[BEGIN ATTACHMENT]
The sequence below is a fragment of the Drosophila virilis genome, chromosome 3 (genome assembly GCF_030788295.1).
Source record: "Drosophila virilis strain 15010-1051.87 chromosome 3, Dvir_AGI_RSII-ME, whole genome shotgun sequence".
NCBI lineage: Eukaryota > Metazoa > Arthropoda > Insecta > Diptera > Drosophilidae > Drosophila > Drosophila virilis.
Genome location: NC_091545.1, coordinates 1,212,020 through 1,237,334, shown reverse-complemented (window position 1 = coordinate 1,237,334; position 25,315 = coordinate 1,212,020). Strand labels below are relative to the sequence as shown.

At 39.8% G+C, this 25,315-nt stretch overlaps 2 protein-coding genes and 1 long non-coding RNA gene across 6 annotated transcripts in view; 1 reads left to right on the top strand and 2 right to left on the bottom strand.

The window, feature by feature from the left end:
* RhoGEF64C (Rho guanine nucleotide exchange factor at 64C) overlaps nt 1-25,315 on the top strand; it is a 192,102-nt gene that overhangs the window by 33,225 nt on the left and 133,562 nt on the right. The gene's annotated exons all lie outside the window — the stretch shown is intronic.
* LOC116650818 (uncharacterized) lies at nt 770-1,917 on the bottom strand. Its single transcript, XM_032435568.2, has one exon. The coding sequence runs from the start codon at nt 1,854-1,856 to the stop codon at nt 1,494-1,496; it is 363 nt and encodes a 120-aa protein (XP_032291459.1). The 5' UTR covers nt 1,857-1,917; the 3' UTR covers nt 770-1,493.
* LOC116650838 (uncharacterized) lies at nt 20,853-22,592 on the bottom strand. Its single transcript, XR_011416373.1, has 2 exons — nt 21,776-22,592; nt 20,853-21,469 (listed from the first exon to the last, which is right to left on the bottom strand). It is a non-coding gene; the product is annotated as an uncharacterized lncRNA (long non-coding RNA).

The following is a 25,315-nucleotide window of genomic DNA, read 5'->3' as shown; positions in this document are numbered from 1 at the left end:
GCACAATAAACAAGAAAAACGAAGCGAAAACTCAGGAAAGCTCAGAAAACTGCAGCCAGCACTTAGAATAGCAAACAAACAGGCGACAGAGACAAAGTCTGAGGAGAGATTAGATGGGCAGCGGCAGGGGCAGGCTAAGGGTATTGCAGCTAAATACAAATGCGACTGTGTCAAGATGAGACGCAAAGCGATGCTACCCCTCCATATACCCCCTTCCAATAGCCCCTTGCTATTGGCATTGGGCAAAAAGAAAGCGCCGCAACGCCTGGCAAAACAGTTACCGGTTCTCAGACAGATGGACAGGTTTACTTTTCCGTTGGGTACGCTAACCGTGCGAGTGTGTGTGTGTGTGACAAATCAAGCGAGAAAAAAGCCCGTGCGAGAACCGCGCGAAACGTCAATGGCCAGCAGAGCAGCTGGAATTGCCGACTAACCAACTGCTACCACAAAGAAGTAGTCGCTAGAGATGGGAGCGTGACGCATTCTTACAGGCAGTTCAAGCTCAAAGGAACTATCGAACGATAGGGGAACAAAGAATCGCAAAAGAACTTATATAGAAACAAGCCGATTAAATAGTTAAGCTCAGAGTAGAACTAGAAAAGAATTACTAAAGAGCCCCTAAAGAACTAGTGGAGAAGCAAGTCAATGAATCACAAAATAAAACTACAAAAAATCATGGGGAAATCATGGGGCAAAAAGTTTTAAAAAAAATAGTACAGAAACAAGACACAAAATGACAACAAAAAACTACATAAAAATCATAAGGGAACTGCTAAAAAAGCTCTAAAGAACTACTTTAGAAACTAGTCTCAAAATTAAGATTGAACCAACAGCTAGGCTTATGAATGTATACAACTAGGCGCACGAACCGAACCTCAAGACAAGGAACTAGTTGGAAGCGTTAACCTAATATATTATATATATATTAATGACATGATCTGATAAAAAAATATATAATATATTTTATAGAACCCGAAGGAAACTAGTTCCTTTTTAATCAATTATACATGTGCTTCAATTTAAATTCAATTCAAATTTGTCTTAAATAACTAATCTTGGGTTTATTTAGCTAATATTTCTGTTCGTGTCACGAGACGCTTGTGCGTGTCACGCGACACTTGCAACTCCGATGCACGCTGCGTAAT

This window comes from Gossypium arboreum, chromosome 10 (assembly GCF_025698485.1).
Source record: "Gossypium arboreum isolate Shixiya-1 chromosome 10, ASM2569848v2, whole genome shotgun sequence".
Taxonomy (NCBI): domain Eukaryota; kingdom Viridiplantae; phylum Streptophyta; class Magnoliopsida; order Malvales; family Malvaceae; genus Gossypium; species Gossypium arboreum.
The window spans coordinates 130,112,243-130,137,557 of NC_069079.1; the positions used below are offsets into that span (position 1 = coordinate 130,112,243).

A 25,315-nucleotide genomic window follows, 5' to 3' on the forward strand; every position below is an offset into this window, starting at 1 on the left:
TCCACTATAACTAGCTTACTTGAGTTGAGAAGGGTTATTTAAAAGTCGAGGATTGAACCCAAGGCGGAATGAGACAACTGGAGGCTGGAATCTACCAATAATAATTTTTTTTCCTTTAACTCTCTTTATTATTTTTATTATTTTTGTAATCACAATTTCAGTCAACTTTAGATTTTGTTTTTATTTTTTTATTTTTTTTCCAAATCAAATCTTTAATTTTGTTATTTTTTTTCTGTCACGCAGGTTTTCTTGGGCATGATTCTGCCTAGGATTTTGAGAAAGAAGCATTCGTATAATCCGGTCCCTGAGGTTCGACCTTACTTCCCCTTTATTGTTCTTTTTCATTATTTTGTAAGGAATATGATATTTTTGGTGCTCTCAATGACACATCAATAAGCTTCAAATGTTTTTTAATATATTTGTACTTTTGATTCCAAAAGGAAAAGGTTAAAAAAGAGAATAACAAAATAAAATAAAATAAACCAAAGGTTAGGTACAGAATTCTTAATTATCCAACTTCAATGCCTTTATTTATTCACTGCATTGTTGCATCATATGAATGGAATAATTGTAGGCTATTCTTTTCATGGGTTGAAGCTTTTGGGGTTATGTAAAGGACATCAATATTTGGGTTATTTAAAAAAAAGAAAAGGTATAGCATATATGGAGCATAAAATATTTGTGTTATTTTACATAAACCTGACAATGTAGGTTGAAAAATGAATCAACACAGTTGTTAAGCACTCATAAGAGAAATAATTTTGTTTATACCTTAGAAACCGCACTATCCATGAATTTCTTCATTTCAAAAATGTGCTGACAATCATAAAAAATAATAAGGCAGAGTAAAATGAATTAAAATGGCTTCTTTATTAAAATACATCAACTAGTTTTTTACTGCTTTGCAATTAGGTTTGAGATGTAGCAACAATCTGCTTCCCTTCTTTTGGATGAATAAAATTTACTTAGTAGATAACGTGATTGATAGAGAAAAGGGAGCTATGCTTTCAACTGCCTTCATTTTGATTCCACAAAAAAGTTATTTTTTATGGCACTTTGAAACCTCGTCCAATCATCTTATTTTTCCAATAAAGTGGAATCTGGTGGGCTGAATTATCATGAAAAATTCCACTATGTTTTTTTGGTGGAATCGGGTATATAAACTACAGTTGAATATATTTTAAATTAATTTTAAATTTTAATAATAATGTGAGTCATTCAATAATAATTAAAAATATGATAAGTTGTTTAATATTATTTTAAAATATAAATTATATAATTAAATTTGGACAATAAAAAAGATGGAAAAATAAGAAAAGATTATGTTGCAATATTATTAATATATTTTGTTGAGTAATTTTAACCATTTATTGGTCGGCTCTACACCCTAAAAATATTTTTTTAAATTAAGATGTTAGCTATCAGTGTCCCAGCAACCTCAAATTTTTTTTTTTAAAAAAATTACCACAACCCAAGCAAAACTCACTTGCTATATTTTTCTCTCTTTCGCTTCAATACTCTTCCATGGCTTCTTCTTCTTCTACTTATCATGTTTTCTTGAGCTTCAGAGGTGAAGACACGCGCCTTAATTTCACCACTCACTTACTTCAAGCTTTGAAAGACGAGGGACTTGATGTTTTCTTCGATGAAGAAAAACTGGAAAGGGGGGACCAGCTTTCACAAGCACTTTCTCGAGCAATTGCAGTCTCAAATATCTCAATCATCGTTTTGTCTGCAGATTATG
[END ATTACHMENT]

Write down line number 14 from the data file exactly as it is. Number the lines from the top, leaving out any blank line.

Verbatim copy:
Taxonomy (NCBI): domain Eukaryota; kingdom Viridiplantae; phylum Streptophyta; class Magnoliopsida; order Malvales; family Malvaceae; genus Gossypium; species Gossypium arboreum.